The School of Architecture and Design was founded in 1914 by Ellis Lawrence. From the beginning, the school was unique among its contemporaries for its non-competitive, individual approach to learning and for its affiliation with the allied arts (painting, crafts, sculpture, etc.), rather than with engineering.
When W. R. B. Willcox became the architecture curriculum head in 1922, he developed a program that became a prototype and eventually led a reformation in American architectural training. Willcox believed that architecture, along with other arts, is an expression of the values, aspirations and character of the society that produces it. Therefore it is incumbent upon the architect to have a broad understanding of culture and society, and, beyond this, to be an influence in forging those values, aspirations and character.
Oregon’s long tradition of non-competitive, individualized education places great emphasis on student self-direction and motivation. Willcox stated these goals in writing an article for the AIA Journal in 1923, “In education, the aim, it would seem, should be the development of one’s own endowments, and not to surpass another, merely, who strives for the same goal. What higher motive than the first can there be, and why should a lower one be accepted as a necessary stimulus? With such an aim, the goal is open to all at the same time; it is not an arbitrary fixed standard of excellence, but a relative one. Its attainment can be measured only with respect to growth, not with respect to another’s attainments.”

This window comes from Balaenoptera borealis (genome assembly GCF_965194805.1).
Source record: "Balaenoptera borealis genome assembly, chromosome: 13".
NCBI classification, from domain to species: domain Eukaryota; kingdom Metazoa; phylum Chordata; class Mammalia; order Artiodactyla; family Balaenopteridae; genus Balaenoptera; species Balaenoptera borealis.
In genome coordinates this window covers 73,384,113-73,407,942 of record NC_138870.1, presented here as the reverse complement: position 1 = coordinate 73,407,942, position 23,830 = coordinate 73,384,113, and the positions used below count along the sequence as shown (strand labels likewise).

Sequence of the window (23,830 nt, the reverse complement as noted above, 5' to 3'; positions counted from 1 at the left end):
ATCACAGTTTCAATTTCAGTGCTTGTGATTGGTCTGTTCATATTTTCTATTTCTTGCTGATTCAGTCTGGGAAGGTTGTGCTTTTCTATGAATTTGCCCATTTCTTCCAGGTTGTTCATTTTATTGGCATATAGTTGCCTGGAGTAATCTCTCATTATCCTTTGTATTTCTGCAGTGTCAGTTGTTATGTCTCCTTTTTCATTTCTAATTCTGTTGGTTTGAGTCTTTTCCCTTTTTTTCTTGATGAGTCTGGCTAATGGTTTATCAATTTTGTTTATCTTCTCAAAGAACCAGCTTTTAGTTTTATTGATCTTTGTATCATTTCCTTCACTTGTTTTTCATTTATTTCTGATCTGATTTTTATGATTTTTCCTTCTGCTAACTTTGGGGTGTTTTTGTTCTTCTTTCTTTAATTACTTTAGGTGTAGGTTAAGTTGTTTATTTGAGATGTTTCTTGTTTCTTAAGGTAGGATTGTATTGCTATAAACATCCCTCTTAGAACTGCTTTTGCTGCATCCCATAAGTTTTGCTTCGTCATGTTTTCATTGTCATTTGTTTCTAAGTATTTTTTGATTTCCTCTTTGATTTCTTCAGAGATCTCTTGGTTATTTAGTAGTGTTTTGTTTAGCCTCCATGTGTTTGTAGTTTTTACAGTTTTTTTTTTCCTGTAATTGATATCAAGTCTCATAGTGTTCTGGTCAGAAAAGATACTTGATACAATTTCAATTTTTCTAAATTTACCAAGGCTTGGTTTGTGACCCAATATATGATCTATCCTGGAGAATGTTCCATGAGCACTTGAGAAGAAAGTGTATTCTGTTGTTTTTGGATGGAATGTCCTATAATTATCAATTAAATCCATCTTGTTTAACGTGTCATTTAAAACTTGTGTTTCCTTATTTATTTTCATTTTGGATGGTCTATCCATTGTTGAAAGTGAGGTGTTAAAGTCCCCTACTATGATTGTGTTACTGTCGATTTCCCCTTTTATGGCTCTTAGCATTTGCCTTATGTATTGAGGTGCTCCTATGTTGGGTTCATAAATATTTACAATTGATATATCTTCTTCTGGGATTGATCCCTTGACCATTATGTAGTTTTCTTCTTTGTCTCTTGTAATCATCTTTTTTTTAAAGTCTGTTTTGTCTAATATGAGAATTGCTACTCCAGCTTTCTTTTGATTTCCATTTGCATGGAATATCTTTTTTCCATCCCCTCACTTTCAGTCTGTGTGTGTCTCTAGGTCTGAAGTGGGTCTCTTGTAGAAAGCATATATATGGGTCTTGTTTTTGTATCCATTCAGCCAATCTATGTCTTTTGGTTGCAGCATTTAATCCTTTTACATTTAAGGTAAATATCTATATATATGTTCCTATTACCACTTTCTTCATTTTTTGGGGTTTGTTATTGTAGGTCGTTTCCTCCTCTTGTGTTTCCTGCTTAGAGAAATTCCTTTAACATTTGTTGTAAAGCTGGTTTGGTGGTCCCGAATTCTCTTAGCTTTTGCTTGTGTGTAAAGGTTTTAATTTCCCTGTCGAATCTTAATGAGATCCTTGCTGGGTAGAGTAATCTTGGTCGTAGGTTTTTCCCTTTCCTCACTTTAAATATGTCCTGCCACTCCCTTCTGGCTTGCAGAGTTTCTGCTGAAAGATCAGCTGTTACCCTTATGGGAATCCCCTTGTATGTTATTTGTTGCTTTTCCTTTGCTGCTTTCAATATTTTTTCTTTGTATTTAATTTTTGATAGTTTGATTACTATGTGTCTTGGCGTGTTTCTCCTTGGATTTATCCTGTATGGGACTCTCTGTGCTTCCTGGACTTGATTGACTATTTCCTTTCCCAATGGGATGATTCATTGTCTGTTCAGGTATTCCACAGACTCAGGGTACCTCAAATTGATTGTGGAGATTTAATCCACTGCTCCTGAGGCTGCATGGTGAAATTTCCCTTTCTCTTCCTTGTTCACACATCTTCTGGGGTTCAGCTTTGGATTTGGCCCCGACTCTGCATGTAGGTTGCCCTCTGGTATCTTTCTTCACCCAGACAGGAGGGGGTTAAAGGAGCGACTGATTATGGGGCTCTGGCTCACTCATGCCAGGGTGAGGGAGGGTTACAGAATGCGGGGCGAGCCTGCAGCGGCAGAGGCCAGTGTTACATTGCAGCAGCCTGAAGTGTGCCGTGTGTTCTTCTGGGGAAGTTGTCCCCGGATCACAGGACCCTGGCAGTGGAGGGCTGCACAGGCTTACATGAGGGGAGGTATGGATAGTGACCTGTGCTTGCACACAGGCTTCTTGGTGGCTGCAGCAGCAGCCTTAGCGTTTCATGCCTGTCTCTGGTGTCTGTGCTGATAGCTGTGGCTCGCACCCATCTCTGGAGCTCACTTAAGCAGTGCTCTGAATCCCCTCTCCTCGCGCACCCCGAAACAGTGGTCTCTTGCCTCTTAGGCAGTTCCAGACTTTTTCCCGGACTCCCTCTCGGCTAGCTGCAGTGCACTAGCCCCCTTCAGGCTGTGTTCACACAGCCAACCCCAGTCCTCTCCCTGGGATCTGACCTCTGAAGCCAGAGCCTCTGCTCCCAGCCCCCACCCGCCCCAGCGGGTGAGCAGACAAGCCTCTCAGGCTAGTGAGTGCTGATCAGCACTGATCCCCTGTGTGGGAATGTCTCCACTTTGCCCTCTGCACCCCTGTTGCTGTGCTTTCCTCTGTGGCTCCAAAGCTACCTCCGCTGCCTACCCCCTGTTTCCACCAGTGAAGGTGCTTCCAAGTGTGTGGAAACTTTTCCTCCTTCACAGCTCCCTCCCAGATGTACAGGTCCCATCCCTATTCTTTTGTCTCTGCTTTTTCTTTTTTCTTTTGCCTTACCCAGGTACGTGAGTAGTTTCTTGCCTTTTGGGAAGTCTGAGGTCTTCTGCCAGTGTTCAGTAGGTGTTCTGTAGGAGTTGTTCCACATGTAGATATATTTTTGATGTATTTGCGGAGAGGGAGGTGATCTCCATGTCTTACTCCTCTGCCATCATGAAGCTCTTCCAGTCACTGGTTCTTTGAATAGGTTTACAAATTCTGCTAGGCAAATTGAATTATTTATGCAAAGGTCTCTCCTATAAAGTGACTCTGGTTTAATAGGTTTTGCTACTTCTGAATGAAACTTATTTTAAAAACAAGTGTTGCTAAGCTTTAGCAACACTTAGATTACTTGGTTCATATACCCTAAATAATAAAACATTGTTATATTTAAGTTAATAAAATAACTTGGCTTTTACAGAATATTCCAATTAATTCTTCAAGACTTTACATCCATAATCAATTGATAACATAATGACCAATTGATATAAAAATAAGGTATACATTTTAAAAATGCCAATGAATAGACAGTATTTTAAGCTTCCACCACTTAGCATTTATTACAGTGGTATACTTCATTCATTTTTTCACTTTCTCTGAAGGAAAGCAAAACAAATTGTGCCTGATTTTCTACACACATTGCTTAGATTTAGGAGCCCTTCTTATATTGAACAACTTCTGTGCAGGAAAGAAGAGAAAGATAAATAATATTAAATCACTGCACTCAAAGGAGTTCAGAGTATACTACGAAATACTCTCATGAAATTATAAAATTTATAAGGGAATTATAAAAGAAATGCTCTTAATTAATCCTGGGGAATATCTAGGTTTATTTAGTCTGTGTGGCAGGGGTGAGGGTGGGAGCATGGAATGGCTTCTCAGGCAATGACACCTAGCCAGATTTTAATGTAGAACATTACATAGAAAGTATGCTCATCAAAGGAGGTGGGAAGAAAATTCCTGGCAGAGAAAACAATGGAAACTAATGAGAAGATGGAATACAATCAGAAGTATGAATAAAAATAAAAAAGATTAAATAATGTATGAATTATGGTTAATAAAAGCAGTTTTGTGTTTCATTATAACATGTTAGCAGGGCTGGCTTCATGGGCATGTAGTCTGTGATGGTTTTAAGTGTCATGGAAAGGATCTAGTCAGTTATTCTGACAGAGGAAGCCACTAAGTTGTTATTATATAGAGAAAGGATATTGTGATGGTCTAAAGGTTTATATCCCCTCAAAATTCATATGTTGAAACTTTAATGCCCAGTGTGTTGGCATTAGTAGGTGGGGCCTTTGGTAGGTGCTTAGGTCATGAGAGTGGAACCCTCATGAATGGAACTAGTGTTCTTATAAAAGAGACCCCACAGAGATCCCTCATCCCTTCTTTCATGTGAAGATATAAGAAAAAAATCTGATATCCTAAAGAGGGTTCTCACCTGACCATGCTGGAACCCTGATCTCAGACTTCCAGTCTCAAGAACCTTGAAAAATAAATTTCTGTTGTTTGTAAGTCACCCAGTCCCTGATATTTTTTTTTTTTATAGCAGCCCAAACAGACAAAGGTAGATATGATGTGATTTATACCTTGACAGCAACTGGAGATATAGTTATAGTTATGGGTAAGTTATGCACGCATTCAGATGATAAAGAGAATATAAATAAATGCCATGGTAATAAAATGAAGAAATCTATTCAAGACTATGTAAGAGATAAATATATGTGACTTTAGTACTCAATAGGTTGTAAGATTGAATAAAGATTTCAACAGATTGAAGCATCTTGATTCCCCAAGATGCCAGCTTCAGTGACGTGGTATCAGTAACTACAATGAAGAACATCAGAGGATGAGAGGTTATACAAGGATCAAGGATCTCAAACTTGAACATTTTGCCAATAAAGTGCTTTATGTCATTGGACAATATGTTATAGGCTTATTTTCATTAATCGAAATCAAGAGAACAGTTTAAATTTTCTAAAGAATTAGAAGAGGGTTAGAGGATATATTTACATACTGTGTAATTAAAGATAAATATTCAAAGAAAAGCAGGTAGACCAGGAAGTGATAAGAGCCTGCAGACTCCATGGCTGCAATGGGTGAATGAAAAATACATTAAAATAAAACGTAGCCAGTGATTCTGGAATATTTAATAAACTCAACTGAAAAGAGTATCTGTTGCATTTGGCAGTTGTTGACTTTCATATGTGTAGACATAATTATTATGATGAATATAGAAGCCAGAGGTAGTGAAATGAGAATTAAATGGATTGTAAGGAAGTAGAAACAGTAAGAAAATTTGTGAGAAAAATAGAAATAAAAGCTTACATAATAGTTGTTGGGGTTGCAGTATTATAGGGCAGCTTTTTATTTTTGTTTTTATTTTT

The department still sees its educational mission as rooted in Willcox’s visionary realm of ‘freedom and responsibility.’ The curriculum is design-centered. Comprehensiveness is available through introductory coursework in the subject areas and substantial breadth and depth in the advanced courses. The integration of subjects is aided by the design process skills’ courses and practiced in studio. The faculty has substantial freedom with respect to curricular innovation and research. Faculty are expected to maintain their area of expertise and share in the collective responsibility toward maintaining an integrative and comprehensive design program. This duality, perhaps only a contemporary version of the Willcox legacy, is often cited as the department’s greatest strength and key to excellence.